The ride is what the handling leads you to expect it’ll be: a bit turbulent over lumpy surfaces but generally tolerable. Not much different to the majority of compact crossovers.
It’s quiet though, lending an air of class. Not silent mind. Below 30km/h you hear a strange hum like a jet passing a very long way overhead. It’s an artificially generated tone designed to get the attention of pedestrians who might otherwise walk a out in front of a silent EV.
With bigger speed, you hear wind and tyre noise. They’re not louder than in other crossovers this size, but you’re more aware of them because there’s no engine noise, just a polite high-pitched hum under full acceleration.
Why does range matter?
Most people charge up their electric cars at home overnight, and most people don’t commute more than 100km each way. So why the obsession with 400-plus kms of real-world range? Because if it’s to be more than a second car, you’ll do the occasional long journey. Around the East Coast, there’s now a useable network of rapid chargers. The Kona, on a CCS rapid charger, can take on 400km’s worth in little over an hour.
Imagine you have a car like the new Nissan Leaf which has around 250km real-world range. You charge at home and set off. If quick chargers are 100km apart, you’ll stop after 150km because you can’t be sure of making it to the next one, or of finding it vacant.
Now rapid-charging works best in taking the battery up to 80-percent. So you do that and the range is now just 0.8x250km or just over 200km. If that doesn’t get you where you’re going, you’ll have to stop again, and again you might do it with 100km to spare. That hop you’ve done only 100km.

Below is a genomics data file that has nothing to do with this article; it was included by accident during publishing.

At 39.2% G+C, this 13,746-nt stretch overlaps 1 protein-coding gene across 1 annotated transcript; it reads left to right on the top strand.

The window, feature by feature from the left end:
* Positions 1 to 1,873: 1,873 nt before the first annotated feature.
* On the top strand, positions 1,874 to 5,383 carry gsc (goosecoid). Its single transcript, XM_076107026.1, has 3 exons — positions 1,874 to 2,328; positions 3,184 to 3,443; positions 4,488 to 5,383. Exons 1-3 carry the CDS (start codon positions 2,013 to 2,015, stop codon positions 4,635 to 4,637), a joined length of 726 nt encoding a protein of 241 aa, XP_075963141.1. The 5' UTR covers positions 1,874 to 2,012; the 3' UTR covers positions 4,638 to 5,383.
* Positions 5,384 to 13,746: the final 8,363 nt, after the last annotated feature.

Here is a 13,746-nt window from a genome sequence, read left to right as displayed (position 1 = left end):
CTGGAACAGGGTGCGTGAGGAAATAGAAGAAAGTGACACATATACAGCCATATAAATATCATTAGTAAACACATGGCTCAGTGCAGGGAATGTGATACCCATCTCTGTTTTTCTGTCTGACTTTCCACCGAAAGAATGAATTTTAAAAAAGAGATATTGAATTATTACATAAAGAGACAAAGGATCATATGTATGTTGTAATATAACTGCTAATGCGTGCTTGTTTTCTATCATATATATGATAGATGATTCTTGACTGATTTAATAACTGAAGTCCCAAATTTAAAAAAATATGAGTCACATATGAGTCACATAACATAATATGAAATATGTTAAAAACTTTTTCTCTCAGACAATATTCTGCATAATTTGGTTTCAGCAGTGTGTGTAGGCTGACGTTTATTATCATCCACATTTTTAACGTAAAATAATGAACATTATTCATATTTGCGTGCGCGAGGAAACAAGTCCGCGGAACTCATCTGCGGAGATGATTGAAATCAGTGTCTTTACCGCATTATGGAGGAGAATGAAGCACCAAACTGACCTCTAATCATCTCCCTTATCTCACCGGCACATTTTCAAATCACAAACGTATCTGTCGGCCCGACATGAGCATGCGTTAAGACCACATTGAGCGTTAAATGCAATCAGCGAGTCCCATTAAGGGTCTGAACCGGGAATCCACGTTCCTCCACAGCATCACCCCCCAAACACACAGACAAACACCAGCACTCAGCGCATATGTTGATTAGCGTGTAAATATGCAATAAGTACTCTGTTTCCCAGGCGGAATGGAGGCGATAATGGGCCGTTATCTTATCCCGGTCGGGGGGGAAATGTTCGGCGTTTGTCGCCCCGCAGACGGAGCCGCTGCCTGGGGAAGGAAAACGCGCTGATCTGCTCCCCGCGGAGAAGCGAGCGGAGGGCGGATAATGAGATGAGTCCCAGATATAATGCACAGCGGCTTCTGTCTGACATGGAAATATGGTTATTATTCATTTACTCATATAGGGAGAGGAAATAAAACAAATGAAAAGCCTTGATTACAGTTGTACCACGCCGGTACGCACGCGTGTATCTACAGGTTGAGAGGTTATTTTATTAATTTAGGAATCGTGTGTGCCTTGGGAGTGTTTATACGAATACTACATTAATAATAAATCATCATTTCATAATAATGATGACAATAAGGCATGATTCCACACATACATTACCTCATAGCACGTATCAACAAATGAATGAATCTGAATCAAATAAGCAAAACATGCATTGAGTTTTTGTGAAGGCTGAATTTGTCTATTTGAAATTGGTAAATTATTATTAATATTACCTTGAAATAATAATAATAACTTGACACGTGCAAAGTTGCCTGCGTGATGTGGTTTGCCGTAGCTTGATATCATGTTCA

With a 400km safe range, you’ll stop after 300km, and charge to 0.8x400km equals 320km range. Again, stop with 100km remaining and you’ll have done a 220km hop.
What about ownership?
It’s a sensible and fun little thing to use. That’s the key takeaway. It might be a bit cramped in the back, and there are times when the power overflows the ability of the front tyres.
But heck you can’t get too picky when for the moment it’s in a class of one. Nothing else ticks the big three boxes. Electric, tick. Long-range, tick. Affordable, tick.
Moderately quick AC charging spots are becoming pretty common, and the Kona can also use the far more rapid DC chargers, making long coastal drives a possibility even today.
Even so, an EV isn’t a no-thought vehicle. Before getting one, look carefully at your driving habits and locations. Then consult a charger map. Only if the latter fully covers the former should you go ahead. At least unless you can borrow or hire a combustion car for the occasional trip outside charger-land.
Hyundai offers an eight-year warranty on the battery and in other markets where it has already launched is offering a unlimited kilometre warranty that matches its regular range. We would expect this vehicle to launch in Australia with a five-year unlimited kilometre warranty.
What about safety features?
People worry about battery packs catching fire. But it has happened in vanishingly few real-life instances. The cells are very well cooled and the electrics will shut off if there’s trouble. Besides, how about driving around with a 50-litre can of explosive liquid strapped under your backside, like you do at the moment?
The petrol-engined Kona did well in the crash-test for ANCAP, scoring five stars. Of course the Electric one carries its weight differently and has a different under-bonnet layout, so you can’t read across directly. But encouragingly it uses much of the same structure.
The Kona Electric is offered with a huge suite of driver assistance features, which Hyundai calls SmartSense. Here’s the list: forward collision avoidance assist (autonomous braking) with pedestrian detection; blind-spot warning for lane changing, and the same systems’ sensors also give you cross-traffic warning when reversing.
Then there’s lane departure warning, and, optionally, a system that nudges you to following the centre of the lane, so that paired with the active cruise control the car can often do most of the highway driving itself, under your oversight. There’s also a head-up display. Especially handy as it’s harder than usual to judge speed in a car with no engine noise and no gears.